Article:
Math

The state average for Math was 47% in 2013.

56 students were tested at this school in 2013.

2013

 
 
45%

2012

 
 
86%

2011

 
 
83%

2010

 
 
86%
Reading

The state average for Reading was 45% in 2013.

56 students were tested at this school in 2013.

2013

 
 
38%

2012

 
 
67%

2011

 
 
79%

2010

 
 
61%
Scale: % at or above proficient

About the tests


In 2012-2013 North Carolina used End-of-Grade (EOG) tests to assess students in grades 3 through 8 in reading and math, and grades 5 and 8 in science. The EOG is a standards-based test, which means it measures how well students are mastering specific skills defined for each grade by the state of North Carolina. Students must pass the grade 8 EOG test in order to graduate from high school. The goal is for all students to score at or above the proficient level on the tests.

Source: North Carolina Department of Public Instruction

Math

The state average for Math was 48% in 2013.

55 students were tested at this school in 2013.

2013

 
 
47%

2012

 
 
83%

2011

 
 
90%

2010

 
 
79%
Reading

The state average for Reading was 44% in 2013.

55 students were tested at this school in 2013.

2013

 
 
58%

2012

 
 
83%

2011

 
 
83%

2010

 
 
85%
Scale: % at or above proficient

About the tests


In 2012-2013 North Carolina used End-of-Grade (EOG) tests to assess students in grades 3 through 8 in reading and math, and grades 5 and 8 in science. The EOG is a standards-based test, which means it measures how well students are mastering specific skills defined for each grade by the state of North Carolina. Students must pass the grade 8 EOG test in order to graduate from high school. The goal is for all students to score at or above the proficient level on the tests.

Source: North Carolina Department of Public Instruction

Math

The state average for Math was 48% in 2013.

40 students were tested at this school in 2013.

2013

 
 
40%

2012

 
 
93%

2011

 
 
88%

2010

 
 
80%
Reading

The state average for Reading was 40% in 2013.

40 students were tested at this school in 2013.

2013

 
 
20%

2012

 
 
70%

2011

 
 
79%

2010

 
 
64%
Science

The state average for Science was 45% in 2013.

40 students were tested at this school in 2013.

2013

 
 
10%

2012

 
 
77%

2011

 
 
75%

2010

 
 
60%
Scale: % at or above proficient

About the tests


In 2012-2013 North Carolina used End-of-Grade (EOG) tests to assess students in grades 3 through 8 in reading and math, and grades 5 and 8 in science. The EOG is a standards-based test, which means it measures how well students are mastering specific skills defined for each grade by the state of North Carolina. Students must pass the grade 8 EOG test in order to graduate from high school. The goal is for all students to score at or above the proficient level on the tests.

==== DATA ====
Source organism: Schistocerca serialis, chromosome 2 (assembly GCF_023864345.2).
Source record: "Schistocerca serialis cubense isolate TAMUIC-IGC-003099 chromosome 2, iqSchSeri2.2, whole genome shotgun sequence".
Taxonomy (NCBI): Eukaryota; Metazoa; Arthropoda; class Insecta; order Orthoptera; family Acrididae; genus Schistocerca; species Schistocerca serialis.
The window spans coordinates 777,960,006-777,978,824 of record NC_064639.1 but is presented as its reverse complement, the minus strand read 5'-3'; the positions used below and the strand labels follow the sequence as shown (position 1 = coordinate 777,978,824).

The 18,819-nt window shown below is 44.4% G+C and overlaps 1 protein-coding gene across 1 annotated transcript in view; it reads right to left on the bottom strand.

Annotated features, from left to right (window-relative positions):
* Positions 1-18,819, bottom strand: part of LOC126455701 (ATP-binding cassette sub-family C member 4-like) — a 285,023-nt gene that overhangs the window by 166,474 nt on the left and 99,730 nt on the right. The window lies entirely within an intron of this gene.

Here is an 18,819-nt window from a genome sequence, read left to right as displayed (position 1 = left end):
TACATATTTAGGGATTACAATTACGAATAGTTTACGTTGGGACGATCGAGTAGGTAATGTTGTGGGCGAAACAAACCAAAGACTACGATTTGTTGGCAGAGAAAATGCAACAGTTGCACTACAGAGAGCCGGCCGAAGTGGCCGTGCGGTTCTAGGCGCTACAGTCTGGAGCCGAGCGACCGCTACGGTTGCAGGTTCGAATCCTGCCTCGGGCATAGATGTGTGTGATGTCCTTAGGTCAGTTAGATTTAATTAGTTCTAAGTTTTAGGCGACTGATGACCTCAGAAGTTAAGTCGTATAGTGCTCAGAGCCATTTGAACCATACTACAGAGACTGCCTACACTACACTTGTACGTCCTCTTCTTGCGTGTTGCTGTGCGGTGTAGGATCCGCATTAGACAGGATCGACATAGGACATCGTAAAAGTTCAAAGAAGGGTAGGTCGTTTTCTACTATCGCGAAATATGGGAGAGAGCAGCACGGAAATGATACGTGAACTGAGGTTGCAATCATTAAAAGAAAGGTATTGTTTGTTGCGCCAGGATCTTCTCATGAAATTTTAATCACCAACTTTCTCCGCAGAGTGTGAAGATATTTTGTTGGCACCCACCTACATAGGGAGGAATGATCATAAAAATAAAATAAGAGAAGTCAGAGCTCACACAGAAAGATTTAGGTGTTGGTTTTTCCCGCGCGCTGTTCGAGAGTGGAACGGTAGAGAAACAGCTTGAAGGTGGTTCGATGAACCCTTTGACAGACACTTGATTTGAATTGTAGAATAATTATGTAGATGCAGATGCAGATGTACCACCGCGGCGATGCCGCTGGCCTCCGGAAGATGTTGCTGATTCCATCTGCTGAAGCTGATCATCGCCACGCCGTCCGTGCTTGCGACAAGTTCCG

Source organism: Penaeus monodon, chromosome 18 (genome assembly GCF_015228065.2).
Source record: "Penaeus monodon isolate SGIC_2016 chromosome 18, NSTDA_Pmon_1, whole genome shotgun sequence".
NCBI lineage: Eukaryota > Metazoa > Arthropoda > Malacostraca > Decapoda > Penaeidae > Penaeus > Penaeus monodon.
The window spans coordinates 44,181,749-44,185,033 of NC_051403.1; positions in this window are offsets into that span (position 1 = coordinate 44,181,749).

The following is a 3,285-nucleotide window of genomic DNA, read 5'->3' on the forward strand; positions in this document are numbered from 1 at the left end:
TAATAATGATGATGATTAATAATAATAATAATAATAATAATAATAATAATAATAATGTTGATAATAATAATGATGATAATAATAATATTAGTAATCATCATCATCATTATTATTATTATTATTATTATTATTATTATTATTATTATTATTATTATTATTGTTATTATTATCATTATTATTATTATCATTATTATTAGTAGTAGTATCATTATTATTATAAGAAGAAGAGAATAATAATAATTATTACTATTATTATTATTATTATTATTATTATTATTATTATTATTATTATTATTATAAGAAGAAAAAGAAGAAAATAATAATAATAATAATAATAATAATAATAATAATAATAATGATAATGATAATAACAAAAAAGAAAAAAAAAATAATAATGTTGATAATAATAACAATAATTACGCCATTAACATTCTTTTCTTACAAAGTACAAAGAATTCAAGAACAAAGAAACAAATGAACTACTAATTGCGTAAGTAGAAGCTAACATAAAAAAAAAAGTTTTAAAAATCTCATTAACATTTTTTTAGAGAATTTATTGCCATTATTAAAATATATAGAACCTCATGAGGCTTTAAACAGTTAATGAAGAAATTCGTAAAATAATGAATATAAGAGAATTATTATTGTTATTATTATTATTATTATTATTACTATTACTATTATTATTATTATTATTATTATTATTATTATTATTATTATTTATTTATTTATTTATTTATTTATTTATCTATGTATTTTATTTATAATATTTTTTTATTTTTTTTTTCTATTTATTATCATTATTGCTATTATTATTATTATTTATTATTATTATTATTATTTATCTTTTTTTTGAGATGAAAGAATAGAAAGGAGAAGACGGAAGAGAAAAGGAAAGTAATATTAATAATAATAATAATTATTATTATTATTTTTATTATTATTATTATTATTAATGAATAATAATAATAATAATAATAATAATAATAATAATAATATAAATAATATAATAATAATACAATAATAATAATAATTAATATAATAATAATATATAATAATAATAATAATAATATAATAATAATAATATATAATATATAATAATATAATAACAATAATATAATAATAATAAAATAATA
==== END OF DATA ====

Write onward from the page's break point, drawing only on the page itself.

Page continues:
Source: North Carolina Department of Public Instruction

Math

The state average for Math was 39% in 2013.

33 students were tested at this school in 2013.

2013

 
 
58%

2012

 
 
86%

2011

 
 
90%

2010

 
 
n/a
Reading

The state average for Reading was 46% in 2013.

33 students were tested at this school in 2013.

2013

 
 
61%

2012

 
 
89%

2011

 
 
92%

2010

 
 
n/a
Scale: % at or above proficient

About the tests


In 2012-2013 North Carolina used End-of-Grade (EOG) tests to assess students in grades 3 through 8 in reading and math, and grades 5 and 8 in science. The EOG is a standards-based test, which means it measures how well students are mastering specific skills defined for each grade by the state of North Carolina. Students must pass the grade 8 EOG test in order to graduate from high school. The goal is for all students to score at or above the proficient level on the tests.

Source: North Carolina Department of Public Instruction

Math

The state average for Math was 39% in 2013.

40 students were tested at this school in 2013.

2013

 
 
50%

2012

 
 
74%

2011

 
 
n/a

2010

 
 
n/a
Reading

The state average for Reading was 48% in 2013.

40 students were tested at this school in 2013.

2013

 
 
60%

2012

 
 
74%

2011

 
 
n/a

2010

 
 
n/a
Scale: % at or above proficient

About the tests


In 2012-2013 North Carolina used End-of-Grade (EOG) tests to assess students in grades 3 through 8 in reading and math, and grades 5 and 8 in science. The EOG is a standards-based test, which means it measures how well students are mastering specific skills defined for each grade by the state of North Carolina. Students must pass the grade 8 EOG test in order to graduate from high school. The goal is for all students to score at or above the proficient level on the tests.

Source: North Carolina Department of Public Instruction

Math

The state average for Math was 34% in 2013.

41 students were tested at this school in 2013.

2013

 
 
27%

2012

 
 
n/a

2011

 
 
n/a

2010

 
 
n/a
Reading

The state average for Reading was 41% in 2013.